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Wednesday, April 22, 2009

THE BLOODY APE -- DVD review by porfle

Just so I don't give you the wrong impression, I want to say up front that this is a favorable review. I had loads of fun watching THE BLOODY APE, writer-director Keith J. Crocker's affectionate homage to the drive-in trash of yesteryear, and will enthusiastically recommend it to people who come knocking at my door trying to sell me a satellite dish or invite me to their church.

Now that my disclaimer is out of the way and we can speak freely, I'll try to describe this surreal cinematic artifact to you. Imagine a cross between LITTLE SHOP OF HORRORS, BLOOD FEAST, and your dad's worst home movies. Whatever your mind comes up with, this is worse. Though filmed in 1997, it looks as though it were shot in 1967, buried, and then dug up by somebody's dog in 1997. It makes PINK FLAMINGOS look like it was directed by Terrence Malick. In fact, it makes almost literally every other movie ever made look good in comparison, unless, of course, Billy Crystal is in it.

All of this, however, is simply part of THE BLOODY APE's makeshift charm. Crocker, a devoted grindhouse film aficionado who for several years published the popular fanzine "Exploitation Journal" with his pal George Reis, eschewed the "shot-on-video" look of much of today's indy titles and went instead for the more traditional look of actual film. Super 8mm film, that is--exactly the same stuff that all of us pre-home-video auteurs used in order to make our own geeky home monster movies back in high school. Except here, Crocker managed to shoot a feature film and get it released, so you gotta admire him for that.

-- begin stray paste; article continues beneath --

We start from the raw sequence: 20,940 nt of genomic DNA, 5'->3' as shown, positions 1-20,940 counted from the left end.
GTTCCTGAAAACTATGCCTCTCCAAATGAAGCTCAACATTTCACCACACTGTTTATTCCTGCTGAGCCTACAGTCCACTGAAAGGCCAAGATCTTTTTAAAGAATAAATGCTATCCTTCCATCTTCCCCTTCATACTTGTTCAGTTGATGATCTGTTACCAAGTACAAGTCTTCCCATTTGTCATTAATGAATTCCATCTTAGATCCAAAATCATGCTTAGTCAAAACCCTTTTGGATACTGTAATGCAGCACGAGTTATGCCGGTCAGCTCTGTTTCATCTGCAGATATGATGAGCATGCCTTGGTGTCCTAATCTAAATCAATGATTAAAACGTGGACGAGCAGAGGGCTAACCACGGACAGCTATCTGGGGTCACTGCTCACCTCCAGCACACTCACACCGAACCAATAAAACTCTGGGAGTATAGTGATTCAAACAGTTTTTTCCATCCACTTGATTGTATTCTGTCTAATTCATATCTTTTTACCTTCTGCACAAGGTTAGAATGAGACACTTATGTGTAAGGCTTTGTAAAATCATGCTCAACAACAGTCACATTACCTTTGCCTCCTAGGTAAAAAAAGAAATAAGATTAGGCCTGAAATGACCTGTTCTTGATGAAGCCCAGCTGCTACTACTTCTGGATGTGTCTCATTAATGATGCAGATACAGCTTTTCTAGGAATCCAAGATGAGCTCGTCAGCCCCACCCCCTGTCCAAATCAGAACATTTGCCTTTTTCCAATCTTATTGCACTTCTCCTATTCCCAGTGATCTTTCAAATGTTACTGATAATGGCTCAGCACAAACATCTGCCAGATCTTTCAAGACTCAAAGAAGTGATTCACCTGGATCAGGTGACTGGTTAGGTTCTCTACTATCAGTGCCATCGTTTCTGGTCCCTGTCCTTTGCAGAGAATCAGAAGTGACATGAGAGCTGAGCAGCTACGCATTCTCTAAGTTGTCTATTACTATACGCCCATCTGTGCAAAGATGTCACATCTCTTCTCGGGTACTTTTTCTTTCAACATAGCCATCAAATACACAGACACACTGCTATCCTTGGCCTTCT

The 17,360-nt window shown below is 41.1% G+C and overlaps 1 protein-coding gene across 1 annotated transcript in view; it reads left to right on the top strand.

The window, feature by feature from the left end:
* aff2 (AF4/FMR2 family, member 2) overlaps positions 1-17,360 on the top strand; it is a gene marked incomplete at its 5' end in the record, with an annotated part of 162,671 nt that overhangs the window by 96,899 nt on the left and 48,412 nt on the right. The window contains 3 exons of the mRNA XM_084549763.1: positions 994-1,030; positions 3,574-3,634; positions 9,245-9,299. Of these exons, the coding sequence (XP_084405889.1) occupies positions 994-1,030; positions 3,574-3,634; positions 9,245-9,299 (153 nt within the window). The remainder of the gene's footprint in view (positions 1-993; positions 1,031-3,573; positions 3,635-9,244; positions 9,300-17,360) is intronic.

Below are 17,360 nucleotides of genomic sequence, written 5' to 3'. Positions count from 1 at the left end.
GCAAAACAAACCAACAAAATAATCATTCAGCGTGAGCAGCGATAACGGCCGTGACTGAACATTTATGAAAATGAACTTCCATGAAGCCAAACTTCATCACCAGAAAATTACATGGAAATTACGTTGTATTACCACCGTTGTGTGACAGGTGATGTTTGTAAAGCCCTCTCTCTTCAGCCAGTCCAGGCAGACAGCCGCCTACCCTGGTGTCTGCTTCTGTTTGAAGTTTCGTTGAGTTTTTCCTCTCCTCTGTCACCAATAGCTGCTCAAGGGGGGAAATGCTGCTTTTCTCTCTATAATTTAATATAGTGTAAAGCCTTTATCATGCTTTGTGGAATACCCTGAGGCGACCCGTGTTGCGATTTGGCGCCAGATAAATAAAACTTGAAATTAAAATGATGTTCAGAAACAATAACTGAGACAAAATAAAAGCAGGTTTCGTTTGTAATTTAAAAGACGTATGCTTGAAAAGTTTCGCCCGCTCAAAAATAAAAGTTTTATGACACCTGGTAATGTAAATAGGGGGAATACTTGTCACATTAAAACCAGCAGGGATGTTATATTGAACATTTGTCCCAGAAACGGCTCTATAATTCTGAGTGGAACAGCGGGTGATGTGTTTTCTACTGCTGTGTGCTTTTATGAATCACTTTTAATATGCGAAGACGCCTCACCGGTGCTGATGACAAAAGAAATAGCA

It's this homespun ingenuity and love for moviemaking that help make THE BLOODY APE such a strangely fascinating experience. The gleefully bizarre screenplay by Crocker and Reis is another factor. Loosely inspired by Edgar Allan Poe's "Murders in the Rue Morgue", it's the story of a carnival barker named Lampini (after George Zucco's character in HOUSE OF FRANKENSTEIN) and his beloved performing gorilla, Gordo. After being screwed over by an abusive garage mechanic and a crooked rabbi, and then rejected by his girlfriend Ginger while he's proposing to her, Lampini decides to use his ape as an instrument of revenge.

Taking a cue from Bela Lugosi's diabolical aftershave murders in THE DEVIL BAT, Lampini mails Ginger some of his special homemade banana cream soap. This lures Gordo to Ginger's apartment, where he kills her roommates in a frenzy of fake blood and banana-scented soap suds. In one scene, we get to see what would've happened in PSYCHO if Janet Leigh's shower had been interrupted by a crazed gorilla instead of Norman Bates. Then Gordo chases another naked roommate around the livingroom couch a few times before squeezing the life out of her as she looks into the camera and laughs.

Rabbi Rabinowitz and Vic White, the incredibly racist garage mechanic, are next on the list, having been given bunches of bananas by Lampini beforehand. I don't want to spoil too much of the intricate plot, but this is where Gordo rapes Rabbi Rabinowitz' wife and then disembowels her. Although this sounds horrible, the fact that the victim is giggling through the whole ordeal tends to soften the heinousness a bit. Gordo's reign of terror then goes on to include car theft--he drives around until stopped by a cop, whose head he pulls off--and the murder of an ill-mannered video store clerk, which is justifiable. Equally shocking is the scene in which a hippie is furtively taking a leak in some bushes when the confused ape mistakes part of his anatomy for a banana, and...